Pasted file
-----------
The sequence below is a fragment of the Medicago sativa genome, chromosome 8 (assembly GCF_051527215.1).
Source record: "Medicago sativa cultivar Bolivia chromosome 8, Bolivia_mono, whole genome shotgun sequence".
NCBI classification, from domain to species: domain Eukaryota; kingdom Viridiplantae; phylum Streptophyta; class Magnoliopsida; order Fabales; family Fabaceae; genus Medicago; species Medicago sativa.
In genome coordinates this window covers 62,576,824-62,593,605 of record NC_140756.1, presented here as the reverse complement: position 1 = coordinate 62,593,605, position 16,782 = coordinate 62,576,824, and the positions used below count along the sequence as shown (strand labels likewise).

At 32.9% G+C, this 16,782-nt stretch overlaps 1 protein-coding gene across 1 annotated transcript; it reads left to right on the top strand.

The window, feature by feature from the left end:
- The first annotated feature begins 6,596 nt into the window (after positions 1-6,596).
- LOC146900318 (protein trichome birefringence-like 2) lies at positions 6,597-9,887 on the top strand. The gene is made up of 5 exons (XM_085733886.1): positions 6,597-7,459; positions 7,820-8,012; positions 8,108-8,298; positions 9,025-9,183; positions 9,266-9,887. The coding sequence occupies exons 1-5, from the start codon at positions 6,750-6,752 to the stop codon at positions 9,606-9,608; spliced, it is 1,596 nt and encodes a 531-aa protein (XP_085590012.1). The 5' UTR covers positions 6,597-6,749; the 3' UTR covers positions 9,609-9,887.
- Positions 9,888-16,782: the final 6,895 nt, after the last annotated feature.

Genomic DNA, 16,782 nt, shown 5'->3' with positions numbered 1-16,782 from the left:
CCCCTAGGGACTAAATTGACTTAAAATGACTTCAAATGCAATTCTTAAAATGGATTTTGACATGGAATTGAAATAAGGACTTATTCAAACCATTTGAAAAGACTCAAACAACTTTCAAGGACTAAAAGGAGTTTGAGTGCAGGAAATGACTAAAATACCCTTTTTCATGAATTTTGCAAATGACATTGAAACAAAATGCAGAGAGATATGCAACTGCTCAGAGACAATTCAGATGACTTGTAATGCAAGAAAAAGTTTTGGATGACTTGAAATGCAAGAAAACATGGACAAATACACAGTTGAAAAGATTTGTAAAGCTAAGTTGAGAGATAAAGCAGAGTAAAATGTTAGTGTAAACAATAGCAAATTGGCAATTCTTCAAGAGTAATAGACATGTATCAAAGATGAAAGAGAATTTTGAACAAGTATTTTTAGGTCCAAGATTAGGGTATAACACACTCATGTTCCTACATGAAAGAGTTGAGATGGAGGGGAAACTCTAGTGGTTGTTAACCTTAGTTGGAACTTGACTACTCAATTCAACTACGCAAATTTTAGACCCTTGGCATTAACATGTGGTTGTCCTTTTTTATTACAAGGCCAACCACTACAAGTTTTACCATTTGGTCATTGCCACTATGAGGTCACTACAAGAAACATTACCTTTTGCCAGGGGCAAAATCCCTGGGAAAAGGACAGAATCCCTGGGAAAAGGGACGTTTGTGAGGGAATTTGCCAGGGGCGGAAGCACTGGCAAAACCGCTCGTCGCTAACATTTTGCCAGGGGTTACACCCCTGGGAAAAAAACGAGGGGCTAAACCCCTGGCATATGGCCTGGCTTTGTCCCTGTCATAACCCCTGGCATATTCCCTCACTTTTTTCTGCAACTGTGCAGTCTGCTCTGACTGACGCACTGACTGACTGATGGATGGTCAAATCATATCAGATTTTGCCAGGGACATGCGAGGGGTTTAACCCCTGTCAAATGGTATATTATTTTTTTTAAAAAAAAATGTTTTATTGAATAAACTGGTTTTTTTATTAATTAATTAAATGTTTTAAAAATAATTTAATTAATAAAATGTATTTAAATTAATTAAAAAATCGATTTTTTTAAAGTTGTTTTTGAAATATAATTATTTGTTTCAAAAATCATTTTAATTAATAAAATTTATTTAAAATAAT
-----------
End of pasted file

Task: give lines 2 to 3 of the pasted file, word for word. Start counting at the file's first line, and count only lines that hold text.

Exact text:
Source record: "Medicago sativa cultivar Bolivia chromosome 8, Bolivia_mono, whole genome shotgun sequence".
NCBI classification, from domain to species: domain Eukaryota; kingdom Viridiplantae; phylum Streptophyta; class Magnoliopsida; order Fabales; family Fabaceae; genus Medicago; species Medicago sativa.